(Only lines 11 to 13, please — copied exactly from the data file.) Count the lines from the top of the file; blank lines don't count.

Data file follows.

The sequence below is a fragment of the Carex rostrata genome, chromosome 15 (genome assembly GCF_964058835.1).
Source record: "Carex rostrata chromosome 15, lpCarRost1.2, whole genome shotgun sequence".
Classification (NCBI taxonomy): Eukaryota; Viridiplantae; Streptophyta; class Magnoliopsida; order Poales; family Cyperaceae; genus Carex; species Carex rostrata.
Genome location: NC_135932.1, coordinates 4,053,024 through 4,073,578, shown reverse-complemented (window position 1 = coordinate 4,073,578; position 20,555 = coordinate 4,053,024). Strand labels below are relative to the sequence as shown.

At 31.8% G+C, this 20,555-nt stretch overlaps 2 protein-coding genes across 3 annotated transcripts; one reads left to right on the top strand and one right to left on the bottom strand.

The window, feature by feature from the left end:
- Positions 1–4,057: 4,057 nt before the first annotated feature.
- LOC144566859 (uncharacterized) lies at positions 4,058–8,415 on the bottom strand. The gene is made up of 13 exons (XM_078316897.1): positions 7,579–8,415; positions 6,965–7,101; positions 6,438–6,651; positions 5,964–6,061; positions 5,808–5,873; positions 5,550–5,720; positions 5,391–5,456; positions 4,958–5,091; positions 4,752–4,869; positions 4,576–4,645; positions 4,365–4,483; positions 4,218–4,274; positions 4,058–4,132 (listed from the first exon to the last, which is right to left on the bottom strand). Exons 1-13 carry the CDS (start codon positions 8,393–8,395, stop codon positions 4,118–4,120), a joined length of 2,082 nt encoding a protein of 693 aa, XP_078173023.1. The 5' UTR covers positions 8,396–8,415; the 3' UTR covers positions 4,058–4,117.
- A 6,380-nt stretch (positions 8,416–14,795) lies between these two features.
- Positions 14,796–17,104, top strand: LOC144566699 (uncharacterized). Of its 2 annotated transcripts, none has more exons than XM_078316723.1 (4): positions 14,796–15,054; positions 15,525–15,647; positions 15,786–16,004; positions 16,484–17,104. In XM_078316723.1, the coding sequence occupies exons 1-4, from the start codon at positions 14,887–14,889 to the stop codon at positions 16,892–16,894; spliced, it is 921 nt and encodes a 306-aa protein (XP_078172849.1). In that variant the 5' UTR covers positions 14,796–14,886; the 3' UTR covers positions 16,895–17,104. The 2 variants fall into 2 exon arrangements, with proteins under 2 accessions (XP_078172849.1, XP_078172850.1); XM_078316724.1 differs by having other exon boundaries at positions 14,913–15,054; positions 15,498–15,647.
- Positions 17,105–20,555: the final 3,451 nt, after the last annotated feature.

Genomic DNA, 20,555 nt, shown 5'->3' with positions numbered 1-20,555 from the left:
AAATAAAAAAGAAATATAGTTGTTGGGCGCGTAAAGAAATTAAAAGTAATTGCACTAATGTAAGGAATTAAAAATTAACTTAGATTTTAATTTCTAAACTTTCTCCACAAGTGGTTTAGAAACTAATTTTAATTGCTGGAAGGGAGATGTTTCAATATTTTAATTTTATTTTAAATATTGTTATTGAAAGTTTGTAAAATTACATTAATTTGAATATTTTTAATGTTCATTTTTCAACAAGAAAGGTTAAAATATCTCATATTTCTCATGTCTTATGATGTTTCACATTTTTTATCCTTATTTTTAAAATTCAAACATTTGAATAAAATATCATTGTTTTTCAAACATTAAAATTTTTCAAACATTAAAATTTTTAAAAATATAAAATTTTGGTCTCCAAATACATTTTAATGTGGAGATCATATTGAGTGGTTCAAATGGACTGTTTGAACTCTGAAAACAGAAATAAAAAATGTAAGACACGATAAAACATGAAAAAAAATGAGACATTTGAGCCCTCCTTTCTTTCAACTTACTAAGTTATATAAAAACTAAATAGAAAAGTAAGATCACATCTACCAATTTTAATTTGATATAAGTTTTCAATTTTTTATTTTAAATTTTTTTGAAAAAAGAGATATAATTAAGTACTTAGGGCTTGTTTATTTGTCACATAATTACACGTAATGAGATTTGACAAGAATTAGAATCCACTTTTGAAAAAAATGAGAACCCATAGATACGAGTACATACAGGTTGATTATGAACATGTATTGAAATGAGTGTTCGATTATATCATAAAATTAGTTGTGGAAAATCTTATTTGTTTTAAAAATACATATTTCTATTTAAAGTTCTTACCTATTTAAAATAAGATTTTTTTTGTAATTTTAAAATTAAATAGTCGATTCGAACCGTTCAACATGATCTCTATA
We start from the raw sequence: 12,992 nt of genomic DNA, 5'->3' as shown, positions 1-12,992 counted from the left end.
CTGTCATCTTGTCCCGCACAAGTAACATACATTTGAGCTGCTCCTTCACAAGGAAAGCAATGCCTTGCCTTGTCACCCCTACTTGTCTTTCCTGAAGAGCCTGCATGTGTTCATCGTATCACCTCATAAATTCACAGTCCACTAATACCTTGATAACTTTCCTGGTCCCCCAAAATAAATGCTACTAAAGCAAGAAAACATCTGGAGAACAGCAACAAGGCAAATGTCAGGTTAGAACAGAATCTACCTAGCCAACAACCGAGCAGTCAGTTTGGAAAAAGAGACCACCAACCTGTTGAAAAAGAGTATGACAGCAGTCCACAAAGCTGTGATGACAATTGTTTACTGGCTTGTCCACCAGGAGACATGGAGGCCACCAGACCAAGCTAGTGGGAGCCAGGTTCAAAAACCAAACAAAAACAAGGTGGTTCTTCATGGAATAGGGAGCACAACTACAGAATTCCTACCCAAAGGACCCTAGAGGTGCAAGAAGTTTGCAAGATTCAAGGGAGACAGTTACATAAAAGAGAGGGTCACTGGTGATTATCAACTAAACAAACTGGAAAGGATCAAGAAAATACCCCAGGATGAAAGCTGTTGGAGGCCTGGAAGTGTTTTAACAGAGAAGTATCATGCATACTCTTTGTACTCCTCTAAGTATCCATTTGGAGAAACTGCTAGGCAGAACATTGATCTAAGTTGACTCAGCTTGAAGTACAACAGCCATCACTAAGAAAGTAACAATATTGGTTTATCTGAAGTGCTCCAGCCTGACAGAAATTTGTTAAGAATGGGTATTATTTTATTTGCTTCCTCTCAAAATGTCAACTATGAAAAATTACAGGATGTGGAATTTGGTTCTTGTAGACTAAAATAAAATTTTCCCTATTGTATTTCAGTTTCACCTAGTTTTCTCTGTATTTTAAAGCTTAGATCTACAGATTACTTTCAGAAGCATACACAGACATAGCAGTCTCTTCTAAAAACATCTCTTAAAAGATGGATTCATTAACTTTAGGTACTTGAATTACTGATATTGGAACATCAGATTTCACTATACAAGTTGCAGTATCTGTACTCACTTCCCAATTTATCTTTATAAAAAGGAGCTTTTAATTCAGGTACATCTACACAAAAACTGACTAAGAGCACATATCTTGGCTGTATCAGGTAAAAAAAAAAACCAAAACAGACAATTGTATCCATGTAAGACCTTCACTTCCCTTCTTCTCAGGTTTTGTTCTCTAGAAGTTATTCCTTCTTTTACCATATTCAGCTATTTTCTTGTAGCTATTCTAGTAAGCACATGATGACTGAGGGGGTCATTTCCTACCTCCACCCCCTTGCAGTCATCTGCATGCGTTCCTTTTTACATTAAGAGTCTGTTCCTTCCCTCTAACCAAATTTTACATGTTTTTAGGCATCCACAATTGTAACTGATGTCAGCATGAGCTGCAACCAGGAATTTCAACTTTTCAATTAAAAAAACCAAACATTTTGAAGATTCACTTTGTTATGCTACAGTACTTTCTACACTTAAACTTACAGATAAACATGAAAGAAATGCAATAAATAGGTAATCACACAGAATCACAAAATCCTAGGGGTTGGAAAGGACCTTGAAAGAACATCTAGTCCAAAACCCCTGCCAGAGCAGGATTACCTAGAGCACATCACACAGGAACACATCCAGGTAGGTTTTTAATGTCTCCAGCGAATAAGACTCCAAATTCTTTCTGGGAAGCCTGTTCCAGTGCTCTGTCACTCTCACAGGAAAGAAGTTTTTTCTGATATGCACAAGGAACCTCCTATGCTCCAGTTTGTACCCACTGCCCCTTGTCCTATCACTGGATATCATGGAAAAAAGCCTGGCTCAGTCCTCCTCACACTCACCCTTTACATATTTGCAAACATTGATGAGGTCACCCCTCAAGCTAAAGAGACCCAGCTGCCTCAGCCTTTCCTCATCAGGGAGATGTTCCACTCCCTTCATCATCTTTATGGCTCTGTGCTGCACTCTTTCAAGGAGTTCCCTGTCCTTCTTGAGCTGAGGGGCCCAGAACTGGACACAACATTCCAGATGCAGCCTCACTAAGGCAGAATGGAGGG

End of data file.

- Positions 17,105–20,555: the final 3,451 nt, after the last annotated feature.

Genomic DNA, 20,555 nt, shown 5'->3' with positions numbered 1-20,555 from the left:
AAATAAAAAAGAAATATAGTTGTTGGGCGCGTAAAGAAATTAAAAGTAATTGCACTAATGTAAGGAATTAAAAATTAACTTAGATTTTAATTTCTAAACTTTCTCCACAAGTGGTTTAGAAACTAATTTTAATTGCTGGAAGGGAGATGTTTCAATATTTTAATTTTATTTTAAATATTGTTATTGAAAGTTTGTAAAATTACATTAATTTGAATATTTTTAATGTTCATTTTTCAACAAGAAAGGTTAAAATATCTCATATTTCTCATGTCTTATGATGTTTCACATTTTTTATCCTTATTTTTAAAATTCAAACATTTGAATAAAATATCATTGTTTTTCAAACATTAAAATTTTTCAAACATTAAAATTTTTAAAAATATAAAATTTTGGTCTCCAAATACATTTTAATGTGGAGATCATATTGAGTGGTTCAAATGGACTGTTTGAACTCTGAAAACAGAAATAAAAAATGTAAGACACGATAAAACATGAAAAAAAATGAGACATTTGAGCCCTCCTTTCTTTCAACTTACTAAGTTATATAAAAACTAAATAGAAAAGTAAGATCACATCTACCAATTTTAATTTGATATAAGTTTTCAATTTTTTATTTTAAATTTTTTTGAAAAAAGAGATATAATTAAGTACTTAGGGCTTGTTTATTTGTCACATAATTACACGTAATGAGATTTGACAAGAATTAGAATCCACTTTTGAAAAAAATGAGAACCCATAGATACGAGTACATACAGGTTGATTATGAACATGTATTGAAATGAGTGTTCGATTATATCATAAAATTAGTTGTGGAAAATCTTATTTGTTTTAAAAATACATATTTCTATTTAAAGTTCTTACCTATTTAAAATAAGATTTTTTTTGTAATTTTAAAATTAAATAGTCGATTCGAACCGTTCAACATGATCTCTATA